About this item
Are moral standards relative? Are there moral facts? What is goodness? If there moral facts are how do we learn about them? These are all questions about metaethics, the branch of ethics that studies ethical properties, statements, attitudes and judgements. To the uninitiated it can appear abstract and far removed from its two more brash cousins, ethical theory and applied ethics, yet it is one of the fastest-growing and most exciting areas of ethics.
What is this thing called Metaethics? demystifies this important subject and is ideal for students coming to it for the first time. Beginning with a brief historical overview of metaethics Matthew Chrisman introduces and assesses the following key topics:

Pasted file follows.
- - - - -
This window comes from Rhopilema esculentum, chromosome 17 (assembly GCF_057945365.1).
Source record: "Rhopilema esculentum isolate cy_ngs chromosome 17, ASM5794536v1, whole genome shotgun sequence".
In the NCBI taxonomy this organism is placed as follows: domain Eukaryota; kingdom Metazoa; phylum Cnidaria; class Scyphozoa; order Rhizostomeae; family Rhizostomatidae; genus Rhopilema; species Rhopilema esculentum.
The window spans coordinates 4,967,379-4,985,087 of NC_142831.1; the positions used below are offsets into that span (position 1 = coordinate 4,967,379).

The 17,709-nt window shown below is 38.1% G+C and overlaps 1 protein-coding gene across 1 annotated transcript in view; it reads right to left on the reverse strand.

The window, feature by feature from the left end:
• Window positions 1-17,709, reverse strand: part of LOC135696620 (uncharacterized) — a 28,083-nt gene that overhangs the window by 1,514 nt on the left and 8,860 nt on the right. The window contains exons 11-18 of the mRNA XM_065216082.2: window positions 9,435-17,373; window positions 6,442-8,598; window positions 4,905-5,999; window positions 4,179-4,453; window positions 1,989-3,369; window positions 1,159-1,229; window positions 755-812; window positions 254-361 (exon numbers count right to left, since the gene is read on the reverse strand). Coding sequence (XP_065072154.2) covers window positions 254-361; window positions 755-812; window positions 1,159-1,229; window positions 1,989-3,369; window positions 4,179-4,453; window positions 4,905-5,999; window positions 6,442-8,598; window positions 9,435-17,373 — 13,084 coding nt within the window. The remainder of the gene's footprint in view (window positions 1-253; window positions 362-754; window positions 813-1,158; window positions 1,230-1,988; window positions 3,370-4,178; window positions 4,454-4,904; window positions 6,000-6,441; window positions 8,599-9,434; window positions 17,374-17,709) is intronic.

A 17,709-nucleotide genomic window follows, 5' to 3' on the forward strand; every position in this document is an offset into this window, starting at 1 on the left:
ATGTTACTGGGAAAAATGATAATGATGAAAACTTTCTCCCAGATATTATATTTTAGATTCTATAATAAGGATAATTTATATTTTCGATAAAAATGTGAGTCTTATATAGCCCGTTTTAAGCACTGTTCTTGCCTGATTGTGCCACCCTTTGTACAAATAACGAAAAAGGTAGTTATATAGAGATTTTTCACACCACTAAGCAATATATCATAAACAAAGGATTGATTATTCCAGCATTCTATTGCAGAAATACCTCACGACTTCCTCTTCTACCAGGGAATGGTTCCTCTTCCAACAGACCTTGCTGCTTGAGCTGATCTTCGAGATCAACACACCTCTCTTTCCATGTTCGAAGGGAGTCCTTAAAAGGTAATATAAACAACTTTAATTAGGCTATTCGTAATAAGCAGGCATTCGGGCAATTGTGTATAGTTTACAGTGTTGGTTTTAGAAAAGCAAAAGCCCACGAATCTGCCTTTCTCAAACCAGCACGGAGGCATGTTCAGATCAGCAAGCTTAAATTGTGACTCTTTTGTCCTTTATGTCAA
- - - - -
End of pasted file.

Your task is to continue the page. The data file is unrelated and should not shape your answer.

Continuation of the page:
- moral reality: including questions about naturalism and non-naturalism, moral facts, and the distinction between realism and antirealism
- moral language: does language represent reality? What mental states are expressed by moral statements?
- moral psychology: Hume's theory of motivation and the connection between moral judgement and motivation
- moral knowledge: including moral disagreement, the distinction between internalist and externalist theories of knowledge, and theories of objectivity and relativism in metaethics
- contemporary theories and arguments in metaethics, including Derek Parfit, Simon Blackburn, John McDowell, Christine Korsgaard and Alan Gibbard
- new directions in metaethics, such as 'metaepistemology' and 'metanormative theory'.
Additional features such as chapter summaries and a glossary make this an ideal introduction to metaethics.